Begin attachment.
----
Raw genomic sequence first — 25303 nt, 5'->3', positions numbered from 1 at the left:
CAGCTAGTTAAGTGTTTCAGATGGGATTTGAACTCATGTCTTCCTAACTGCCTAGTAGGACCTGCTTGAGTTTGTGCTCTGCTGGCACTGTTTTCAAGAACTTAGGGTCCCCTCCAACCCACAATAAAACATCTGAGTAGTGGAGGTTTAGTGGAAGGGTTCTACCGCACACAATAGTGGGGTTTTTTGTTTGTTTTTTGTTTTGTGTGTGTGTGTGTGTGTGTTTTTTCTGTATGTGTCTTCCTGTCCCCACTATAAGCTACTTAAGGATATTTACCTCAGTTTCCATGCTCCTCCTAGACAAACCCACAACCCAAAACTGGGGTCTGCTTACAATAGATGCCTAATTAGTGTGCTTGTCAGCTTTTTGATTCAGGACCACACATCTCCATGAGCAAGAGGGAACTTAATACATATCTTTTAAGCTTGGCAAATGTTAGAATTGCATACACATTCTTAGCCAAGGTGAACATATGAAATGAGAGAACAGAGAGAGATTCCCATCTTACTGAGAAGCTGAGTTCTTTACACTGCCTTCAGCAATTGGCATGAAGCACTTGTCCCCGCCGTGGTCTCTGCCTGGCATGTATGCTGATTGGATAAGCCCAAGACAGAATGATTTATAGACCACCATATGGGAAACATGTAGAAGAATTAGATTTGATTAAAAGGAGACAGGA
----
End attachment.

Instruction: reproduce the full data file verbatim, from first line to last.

Raw genomic sequence first — 25303 nt, 5'->3', positions numbered from 1 at the left:
CAGCTAGTTAAGTGTTTCAGATGGGATTTGAACTCATGTCTTCCTAACTGCCTAGTAGGACCTGCTTGAGTTTGTGCTCTGCTGGCACTGTTTTCAAGAACTTAGGGTCCCCTCCAACCCACAATAAAACATCTGAGTAGTGGAGGTTTAGTGGAAGGGTTCTACCGCACACAATAGTGGGGTTTTTTGTTTGTTTTTTGTTTTGTGTGTGTGTGTGTGTGTGTTTTTTCTGTATGTGTCTTCCTGTCCCCACTATAAGCTACTTAAGGATATTTACCTCAGTTTCCATGCTCCTCCTAGACAAACCCACAACCCAAAACTGGGGTCTGCTTACAATAGATGCCTAATTAGTGTGCTTGTCAGCTTTTTGATTCAGGACCACACATCTCCATGAGCAAGAGGGAACTTAATACATATCTTTTAAGCTTGGCAAATGTTAGAATTGCATACACATTCTTAGCCAAGGTGAACATATGAAATGAGAGAACAGAGAGAGATTCCCATCTTACTGAGAAGCTGAGTTCTTTACACTGCCTTCAGCAATTGGCATGAAGCACTTGTCCCCGCCGTGGTCTCTGCCTGGCATGTATGCTGATTGGATAAGCCCAAGACAGAATGATTTATAGACCACCATATGGGAAACATGTAGAAGAATTAGATTTGATTAAAAGGAGACAGGA